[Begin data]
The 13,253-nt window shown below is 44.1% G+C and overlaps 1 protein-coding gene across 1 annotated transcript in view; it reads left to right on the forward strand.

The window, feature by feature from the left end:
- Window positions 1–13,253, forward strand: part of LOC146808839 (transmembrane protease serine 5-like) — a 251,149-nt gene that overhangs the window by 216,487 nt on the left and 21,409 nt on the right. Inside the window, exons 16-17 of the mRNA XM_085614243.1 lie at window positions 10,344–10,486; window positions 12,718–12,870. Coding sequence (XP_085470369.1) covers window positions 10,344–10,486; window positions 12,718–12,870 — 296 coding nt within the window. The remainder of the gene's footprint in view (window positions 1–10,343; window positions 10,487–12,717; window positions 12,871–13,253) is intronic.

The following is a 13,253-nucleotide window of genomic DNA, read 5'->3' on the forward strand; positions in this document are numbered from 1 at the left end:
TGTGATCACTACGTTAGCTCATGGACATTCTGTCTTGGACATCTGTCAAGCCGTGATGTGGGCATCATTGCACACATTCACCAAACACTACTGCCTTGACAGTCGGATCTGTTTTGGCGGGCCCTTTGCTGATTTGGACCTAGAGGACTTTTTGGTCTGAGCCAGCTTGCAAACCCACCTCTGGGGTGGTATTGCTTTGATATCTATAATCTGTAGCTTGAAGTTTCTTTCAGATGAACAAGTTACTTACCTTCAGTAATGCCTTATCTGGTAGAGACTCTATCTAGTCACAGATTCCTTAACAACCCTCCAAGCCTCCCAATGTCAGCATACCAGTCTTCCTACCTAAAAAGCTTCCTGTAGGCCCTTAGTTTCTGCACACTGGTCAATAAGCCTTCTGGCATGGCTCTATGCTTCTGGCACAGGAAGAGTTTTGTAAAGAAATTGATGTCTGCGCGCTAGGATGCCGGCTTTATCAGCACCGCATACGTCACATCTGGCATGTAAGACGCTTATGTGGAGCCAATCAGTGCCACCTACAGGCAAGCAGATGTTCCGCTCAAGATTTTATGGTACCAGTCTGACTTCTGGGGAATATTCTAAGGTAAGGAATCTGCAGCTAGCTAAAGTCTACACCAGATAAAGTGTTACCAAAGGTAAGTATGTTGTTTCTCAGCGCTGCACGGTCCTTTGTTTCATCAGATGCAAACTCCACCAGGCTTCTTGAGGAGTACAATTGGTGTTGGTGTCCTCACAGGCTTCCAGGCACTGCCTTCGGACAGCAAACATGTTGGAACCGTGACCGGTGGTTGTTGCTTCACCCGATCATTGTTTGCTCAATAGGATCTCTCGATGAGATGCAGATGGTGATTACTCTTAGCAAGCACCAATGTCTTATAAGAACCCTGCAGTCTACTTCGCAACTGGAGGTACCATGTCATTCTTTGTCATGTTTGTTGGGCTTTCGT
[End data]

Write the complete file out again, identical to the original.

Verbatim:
The 13,253-nt window shown below is 44.1% G+C and overlaps 1 protein-coding gene across 1 annotated transcript in view; it reads left to right on the forward strand.

The window, feature by feature from the left end:
- Window positions 1–13,253, forward strand: part of LOC146808839 (transmembrane protease serine 5-like) — a 251,149-nt gene that overhangs the window by 216,487 nt on the left and 21,409 nt on the right. Inside the window, exons 16-17 of the mRNA XM_085614243.1 lie at window positions 10,344–10,486; window positions 12,718–12,870. Coding sequence (XP_085470369.1) covers window positions 10,344–10,486; window positions 12,718–12,870 — 296 coding nt within the window. The remainder of the gene's footprint in view (window positions 1–10,343; window positions 10,487–12,717; window positions 12,871–13,253) is intronic.

The following is a 13,253-nucleotide window of genomic DNA, read 5'->3' on the forward strand; positions in this document are numbered from 1 at the left end:
TGTGATCACTACGTTAGCTCATGGACATTCTGTCTTGGACATCTGTCAAGCCGTGATGTGGGCATCATTGCACACATTCACCAAACACTACTGCCTTGACAGTCGGATCTGTTTTGGCGGGCCCTTTGCTGATTTGGACCTAGAGGACTTTTTGGTCTGAGCCAGCTTGCAAACCCACCTCTGGGGTGGTATTGCTTTGATATCTATAATCTGTAGCTTGAAGTTTCTTTCAGATGAACAAGTTACTTACCTTCAGTAATGCCTTATCTGGTAGAGACTCTATCTAGTCACAGATTCCTTAACAACCCTCCAAGCCTCCCAATGTCAGCATACCAGTCTTCCTACCTAAAAAGCTTCCTGTAGGCCCTTAGTTTCTGCACACTGGTCAATAAGCCTTCTGGCATGGCTCTATGCTTCTGGCACAGGAAGAGTTTTGTAAAGAAATTGATGTCTGCGCGCTAGGATGCCGGCTTTATCAGCACCGCATACGTCACATCTGGCATGTAAGACGCTTATGTGGAGCCAATCAGTGCCACCTACAGGCAAGCAGATGTTCCGCTCAAGATTTTATGGTACCAGTCTGACTTCTGGGGAATATTCTAAGGTAAGGAATCTGCAGCTAGCTAAAGTCTACACCAGATAAAGTGTTACCAAAGGTAAGTATGTTGTTTCTCAGCGCTGCACGGTCCTTTGTTTCATCAGATGCAAACTCCACCAGGCTTCTTGAGGAGTACAATTGGTGTTGGTGTCCTCACAGGCTTCCAGGCACTGCCTTCGGACAGCAAACATGTTGGAACCGTGACCGGTGGTTGTTGCTTCACCCGATCATTGTTTGCTCAATAGGATCTCTCGATGAGATGCAGATGGTGATTACTCTTAGCAAGCACCAATGTCTTATAAGAACCCTGCAGTCTACTTCGCAACTGGAGGTACCATGTCATTCTTTGTCATGTTTGTTGGGCTTTCGT